This is a casual dining restaurant. Customer can order food for dine-in or take out, usually with in 10 minutes or less. We also do outside catering business, however the volume of the catering busisness is very insignificant. We should be able to do more. From April to October we do outdoor fairs or festivals, particularly on the weekend, within 50 miles of the restaurant (Arlington, Virginia). Our website is: www.ilovethai2.com
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Brook Priest advised on 23 Jan 2012
Expert in Full Service Restaurant Operations, Family Business Dynamics, & Cost Controls
Kyle has provided some very good ideas for marketing your catering services to local businesses. In addition to what he said, I would also recommend that you revise your catering menu online to be more specific as to what your price includes (will you drop off food for an extra cost – if yes, up to how far away? Or is there a delivery charge? Does the per person price include plates, napkins, flatware, condiments, etc?)
Be sure when you are reaching out to businesses that you are dealing with the decision maker. Unlike other purchasing decisions, catering lunches are often times set up and decided by a receptionist or admin person (especially law offices and accounting offices) and so small gifts of appreciation can go a long way in “buying” your way in the door.
For example, a quick google search turns up over 50 (maybe more), law offices within a 2 mile radius of your mall. Consider going around to all these law offices and handing out a coupon for one free dinner, stapled to a catering menu, inviting the receptionist to sample your lunch catering menu. It’s very typical for a legal team to have a working lunch or order lunch in during a long deposition. The easier you make it for that person who is responsible for bringing lunch in, the more likely they will call you.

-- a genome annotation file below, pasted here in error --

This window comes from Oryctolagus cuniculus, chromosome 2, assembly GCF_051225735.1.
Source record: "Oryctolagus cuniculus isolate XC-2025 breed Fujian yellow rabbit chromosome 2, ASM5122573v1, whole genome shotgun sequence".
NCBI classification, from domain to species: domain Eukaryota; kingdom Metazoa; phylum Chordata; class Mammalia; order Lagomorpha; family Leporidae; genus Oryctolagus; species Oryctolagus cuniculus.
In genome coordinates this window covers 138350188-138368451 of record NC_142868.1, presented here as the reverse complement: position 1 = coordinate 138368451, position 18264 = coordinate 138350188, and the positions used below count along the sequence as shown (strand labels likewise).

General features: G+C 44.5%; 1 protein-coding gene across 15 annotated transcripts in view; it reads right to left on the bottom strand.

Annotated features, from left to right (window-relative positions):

Next, because you are in a mall setting, and a quick google search indicates a lot of catering competition around you in the Arlington area, you might go about this from a different angle. Instead of trying to compete in an already full business catering field, you might consider adding a “take come” catering component to your restaurant. All this would require would be more “to go” containers, some labels, and a refrigerated display. You selected 4 – 6 of your most popular items and package them family style (in servings of 3- 4) and sell them ready to go. So when mom stops by to pick up something at the mall, she can quickly pick up pad thai and curry to take home to warm up for the family. This is a growing segment of the restaurant industry, and can be a lucrative addition to your sales mix. The nice thing is most Thai dishes are well suited for this because they do well when reheated. Assuming your mall has a lot of foot traffic, this might be the easiest way to increase sales without doing a lot of legwork.
Also, if you want to beat the competition on the market, you need to provide the best service. Your services will distinguish you from the rest of catering businesses. If you aren’t familiar with this business strategy, then you need to hire a company which will help you improve your services and provide quality products. Of course, this will require additional expenses, but if you want to save the money, then you can explore various business strategies online and talk with people who are proficient in this line of work. Offering unique and quality services is an integral part of this business.
Finally, when the season arrives, and you are at those festivals, make sure you have a fishbowl somewhere at your booth, to collect email addresses. Put a sign up that says “We do catering! Enter here to win a party for 12 people”, and have people give you their name, phone number and email address. Hopefully you already are doing email marketing at your restaurant, but if you’re not, you need to start, NOW. You will want to take those names set up an email marketing campaign through constant contact or mail chimp.